RYDEX BEAR FUND ASSET FLOW
APPLICABLE TIME FRAME(S):
Each weekday morning by 3:00 AM EST for the previous day's activity. Rydex does not release their data until late in the evening or early the next morning, so there will sometimes be an even longer delay with this data.
The Rydex family of mutual funds (www.rydexfunds.com) has a selection of funds that cover broad indices as well as narrower subgroups. These funds are popular with market timers, as some of them are highly leveraged (as much as two-to-one, so for example a 1% move in the S&P would correspond to a 2% move in the fund), and the Dynamic funds can be entered or exited intraday.
The most popular funds are based on the S&P 500 and the Nasdaq 100. Rydex makes the asset levels of these funds available to the public each evening, and by observing where these active traders are placing their money, we can get a handle on their sentiment. The fund flows are available late each evening (usually after 11:00pm EST) by calling 1-800-717-7776.
Here is a table of which funds comprise the bearish asset flows:
We want to see how much money is flowing into the bearish Rydex funds. It would make sense to weight those funds depending on the leverage involved. If $100 million flows into the URSA fund, then we can assume that traders are pessimistic about the prospects of the S&P 500. But if that same $100 million instead flows into the Tempest fund, which has 2-to-1 leverage, then we can safely assume that these traders are even more pessimistic than if they had bought the URSA fund (which does not use leverage). Therefore, we weight the Tempest fund flows twice as much as the URSA fund flows to account for this leverage.
These fund flows are quite noisy, and looking at the day-to-day fluctuations does not seem to be as effective as taking a longer-term view. This indicator measures the amount the 10-day moving average of the percentage of assets in the bearish funds deviates from the 50-day moving average. It gives us a good picture of how optimistic or pessimistic this group of traders is on an intermediate-term basis.
Like all contrary indicators, when these traders become so pessimistic that the asset flows into the bearish funds soar higher, it is usually a good sign that any move down is likely to be short-lived, and most likely we will see rising prices over the coming weeks. By the time these traders recognize a trend and shift their assets to benefit from it, it is usually too late.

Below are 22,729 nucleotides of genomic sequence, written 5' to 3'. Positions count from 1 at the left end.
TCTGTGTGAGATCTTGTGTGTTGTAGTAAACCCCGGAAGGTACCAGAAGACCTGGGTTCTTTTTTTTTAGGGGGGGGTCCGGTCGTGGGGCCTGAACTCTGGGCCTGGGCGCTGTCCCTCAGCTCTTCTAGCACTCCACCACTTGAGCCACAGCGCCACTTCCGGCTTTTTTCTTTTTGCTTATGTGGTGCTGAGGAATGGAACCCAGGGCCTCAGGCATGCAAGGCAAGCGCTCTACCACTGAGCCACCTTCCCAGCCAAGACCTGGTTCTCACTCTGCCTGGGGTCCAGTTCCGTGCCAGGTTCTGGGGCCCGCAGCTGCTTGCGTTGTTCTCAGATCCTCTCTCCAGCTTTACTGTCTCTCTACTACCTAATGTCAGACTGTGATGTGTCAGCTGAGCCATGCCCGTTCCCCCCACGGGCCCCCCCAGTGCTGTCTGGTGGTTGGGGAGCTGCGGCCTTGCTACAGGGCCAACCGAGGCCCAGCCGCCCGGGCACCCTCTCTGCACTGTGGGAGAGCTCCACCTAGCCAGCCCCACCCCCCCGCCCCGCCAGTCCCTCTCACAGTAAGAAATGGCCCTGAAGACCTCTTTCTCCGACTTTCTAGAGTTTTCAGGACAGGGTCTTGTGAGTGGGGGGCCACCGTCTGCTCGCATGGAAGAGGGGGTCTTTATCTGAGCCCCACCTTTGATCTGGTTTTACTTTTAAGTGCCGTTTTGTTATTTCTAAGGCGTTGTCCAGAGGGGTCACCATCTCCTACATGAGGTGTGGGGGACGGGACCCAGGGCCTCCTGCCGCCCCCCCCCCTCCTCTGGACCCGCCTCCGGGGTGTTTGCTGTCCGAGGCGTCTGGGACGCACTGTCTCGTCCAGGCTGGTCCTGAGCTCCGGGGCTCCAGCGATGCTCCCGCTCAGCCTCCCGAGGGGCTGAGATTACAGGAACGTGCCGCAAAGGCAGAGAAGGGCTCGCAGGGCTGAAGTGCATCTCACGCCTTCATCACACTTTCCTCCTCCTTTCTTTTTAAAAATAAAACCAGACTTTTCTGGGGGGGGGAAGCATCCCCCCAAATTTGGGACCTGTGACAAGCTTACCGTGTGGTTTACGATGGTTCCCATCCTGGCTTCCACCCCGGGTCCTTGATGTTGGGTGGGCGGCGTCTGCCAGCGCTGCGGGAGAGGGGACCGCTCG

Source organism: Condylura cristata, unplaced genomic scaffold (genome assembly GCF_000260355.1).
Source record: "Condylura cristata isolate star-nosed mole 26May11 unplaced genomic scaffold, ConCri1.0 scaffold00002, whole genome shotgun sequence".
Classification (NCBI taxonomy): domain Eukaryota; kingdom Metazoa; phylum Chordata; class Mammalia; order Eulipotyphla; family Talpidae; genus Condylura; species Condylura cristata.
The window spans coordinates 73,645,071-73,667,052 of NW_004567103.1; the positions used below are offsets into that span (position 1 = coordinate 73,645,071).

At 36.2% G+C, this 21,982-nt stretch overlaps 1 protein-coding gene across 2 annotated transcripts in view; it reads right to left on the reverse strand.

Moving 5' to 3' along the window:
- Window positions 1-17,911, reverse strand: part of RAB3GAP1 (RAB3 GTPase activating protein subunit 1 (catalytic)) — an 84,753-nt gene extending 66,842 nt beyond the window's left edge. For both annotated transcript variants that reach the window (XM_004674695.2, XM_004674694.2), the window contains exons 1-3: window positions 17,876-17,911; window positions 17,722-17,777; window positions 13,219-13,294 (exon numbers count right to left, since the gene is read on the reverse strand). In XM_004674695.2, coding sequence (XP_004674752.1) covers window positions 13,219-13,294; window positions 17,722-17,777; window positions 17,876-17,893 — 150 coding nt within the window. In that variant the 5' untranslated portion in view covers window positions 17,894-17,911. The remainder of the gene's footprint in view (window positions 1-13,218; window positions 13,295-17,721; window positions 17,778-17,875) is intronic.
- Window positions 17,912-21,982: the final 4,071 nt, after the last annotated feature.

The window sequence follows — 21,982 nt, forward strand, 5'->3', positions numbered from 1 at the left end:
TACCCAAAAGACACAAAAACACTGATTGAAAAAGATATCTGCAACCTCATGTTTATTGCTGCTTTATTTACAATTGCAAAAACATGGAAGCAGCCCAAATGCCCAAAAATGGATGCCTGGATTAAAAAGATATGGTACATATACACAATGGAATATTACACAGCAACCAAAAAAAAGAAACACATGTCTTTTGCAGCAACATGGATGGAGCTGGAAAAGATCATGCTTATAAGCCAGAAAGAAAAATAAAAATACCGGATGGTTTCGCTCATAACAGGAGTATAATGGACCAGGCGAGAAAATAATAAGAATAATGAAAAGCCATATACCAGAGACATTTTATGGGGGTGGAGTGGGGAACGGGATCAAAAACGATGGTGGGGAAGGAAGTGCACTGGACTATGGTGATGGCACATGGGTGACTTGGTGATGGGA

When the 10-day average of the bearish asset flows pulls more than 20% above from the 50-day average, it has been an effective "heads-up" that these market timers have become extremely pessimistic in the shifting of their assets, and we may soon see a market rally. Conversely, if they are optimistic enough that the 10-day average falls 10% or more below the 50-day average, then we often see declining market prices shortly thereafter. The red horizontal line on the chart is the -10% guideline (too much optimism - bearish), while the green horizontal line is the +20% guideline (too much pessimism - bullish).
The chart below shows two occurrences of the bearish asset flow reaching extremes. In late November 2001, after the recovery from the September lows, there was a mass exodus from the Rydex bear funds, as traders became quite optimistic that we would see higher prices.
Eventually, it reached an extreme and the market had a very difficult time sustaining any upside momentum. Near the February 2002 low, the fund flows had reversed and we were now seeing a large shift in assets to the bearish funds. There was so much of a shift that the 10-day average went nearly 30% above the 50-day average. This pessimism was not rewarded, as the market soon reversed course and headed higher.
Although this is a real example and points out the value of following this information, we do not mean to intimate that the market ALWAYS peaks when there is an exodus from the bearish funds, or troughs immediately after the 10-day average rises more than 20% above the 50-day average. It is a guideline and not a trading system unto itself.
*Standard Deviation. See below...
68% of readings (1 standard deviation) should be between -6% and 20%
95% of readings (2 standard deviations) should be between -19% and 33%
99% of readings (3 standard deviations) should be between -32% and 46%
In other words, we should expect a reading under -32% or over 46% only between 2-3 times per year. Since such a reading would be highly unusual, it suggests that we are seeing an unsustainable trend. These figures assume a normal distribution curve.
Rydex mutual fund family (www.rydexfunds.com)
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